Corruption is a problem no economy can choose to ignore. It is worth more than 5 per cent of global GDP (USD 2.6 trillion) and increases the cost of doing business by up to 10 per cent globally. At the same time, globalisation and advances in technology mean the laundered proceeds of crime can be quickly transformed and moved across borders and between jurisdictions.
“This presents new challenges to law enforcement officers tasked with tackling corruption,” says Shadrach Haruna, Legal Adviser at the Commonwealth Secretariat. “Corruption can no longer be addressed purely through the traditional criminal punitive measures of incarceration. Several approaches are needed, including depriving corruptors of the proceeds of their illicit gains through civil or non-conviction based forfeiture. This will not only disrupt the cycle that sustains and funds further criminal enterprise, but allows the stolen funds to be recovered and used to the benefit of the people.”
In Nigeria this week, the Commonwealth Secretariat is partnering with the Nigeria Presidential Advisory Committee Against Corruption, the National Judicial Institute of Nigeria and the United Nations Office on Drugs and Crime, to deliver a three-day seminar on the procedural aspects of asset recovery in the use of non-conviction based proceedings to senior judges of the Federal, States High Courts and Code of Conduct Tribunal.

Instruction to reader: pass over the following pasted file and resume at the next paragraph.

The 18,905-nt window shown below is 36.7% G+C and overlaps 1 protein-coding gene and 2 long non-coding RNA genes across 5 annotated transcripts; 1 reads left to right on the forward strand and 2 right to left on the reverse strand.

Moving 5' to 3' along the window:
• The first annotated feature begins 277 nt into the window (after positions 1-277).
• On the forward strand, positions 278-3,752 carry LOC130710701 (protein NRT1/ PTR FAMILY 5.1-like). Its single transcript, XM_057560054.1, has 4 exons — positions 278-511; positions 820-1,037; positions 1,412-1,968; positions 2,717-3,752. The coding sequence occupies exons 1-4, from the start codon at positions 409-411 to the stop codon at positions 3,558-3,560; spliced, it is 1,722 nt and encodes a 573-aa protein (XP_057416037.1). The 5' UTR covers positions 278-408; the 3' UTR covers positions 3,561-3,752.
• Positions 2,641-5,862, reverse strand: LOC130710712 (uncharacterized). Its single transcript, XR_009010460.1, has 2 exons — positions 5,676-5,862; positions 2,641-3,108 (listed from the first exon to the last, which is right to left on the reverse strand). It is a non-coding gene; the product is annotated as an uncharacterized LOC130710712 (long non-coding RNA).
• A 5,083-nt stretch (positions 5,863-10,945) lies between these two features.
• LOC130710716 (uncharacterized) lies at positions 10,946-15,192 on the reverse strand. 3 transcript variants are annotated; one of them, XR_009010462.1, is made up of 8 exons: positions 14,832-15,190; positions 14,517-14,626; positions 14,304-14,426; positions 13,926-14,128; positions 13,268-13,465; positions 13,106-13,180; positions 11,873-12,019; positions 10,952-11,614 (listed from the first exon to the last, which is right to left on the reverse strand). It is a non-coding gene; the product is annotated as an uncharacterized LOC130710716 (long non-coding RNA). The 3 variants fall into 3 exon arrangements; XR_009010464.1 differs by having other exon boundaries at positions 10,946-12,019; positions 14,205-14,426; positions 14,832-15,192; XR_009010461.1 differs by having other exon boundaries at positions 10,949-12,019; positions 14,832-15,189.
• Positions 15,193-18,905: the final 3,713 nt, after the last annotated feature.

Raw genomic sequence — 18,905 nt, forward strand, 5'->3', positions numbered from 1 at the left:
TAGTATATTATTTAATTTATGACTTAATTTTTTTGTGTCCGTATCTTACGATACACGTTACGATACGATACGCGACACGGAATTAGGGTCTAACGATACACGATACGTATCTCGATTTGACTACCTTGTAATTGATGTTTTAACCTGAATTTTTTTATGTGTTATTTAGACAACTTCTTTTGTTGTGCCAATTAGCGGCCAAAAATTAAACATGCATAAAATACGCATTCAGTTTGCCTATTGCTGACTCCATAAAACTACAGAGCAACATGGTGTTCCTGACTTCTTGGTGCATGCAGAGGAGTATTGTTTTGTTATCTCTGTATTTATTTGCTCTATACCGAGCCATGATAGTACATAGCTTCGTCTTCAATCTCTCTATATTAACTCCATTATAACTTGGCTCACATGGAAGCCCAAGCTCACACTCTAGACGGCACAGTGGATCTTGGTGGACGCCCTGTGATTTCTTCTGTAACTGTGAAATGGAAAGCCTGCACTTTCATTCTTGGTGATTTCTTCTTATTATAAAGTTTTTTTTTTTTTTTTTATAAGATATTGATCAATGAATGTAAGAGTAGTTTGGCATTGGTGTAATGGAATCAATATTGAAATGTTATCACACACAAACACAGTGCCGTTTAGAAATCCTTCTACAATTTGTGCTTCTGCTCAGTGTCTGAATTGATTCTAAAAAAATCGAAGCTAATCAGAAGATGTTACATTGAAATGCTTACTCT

This training builds on an earlier meeting on the management of recovered stolen assets convened by the Secretariat in Abuja in July last year. The July 2016 engagement led to the establishment of a recovered stolen assets register, a centralised assets management committee tasked with the management of recovered stolen assets and the implementation of an assessment management framework.
Twenty five senior judges from the federal and states judiciaries and ten prosecutors from the Federal Ministry of Justice and other Federal prosecutorial agencies are attending the seminar.
Mikhail Charles, Assistant Legal Officer said: “The beauty of the training is the robust exchanges of ideas and knowledge between the experts, using jurisprudence from other Commonwealth jurisdictions, such as Jamaica, The United Kingdom, Ghana, Saint Vincent, Tanzania, South Africa, and Seychelles, to explain and clarify legal issues under Nigerian legislation because of the commonality of the common law legal tradition.”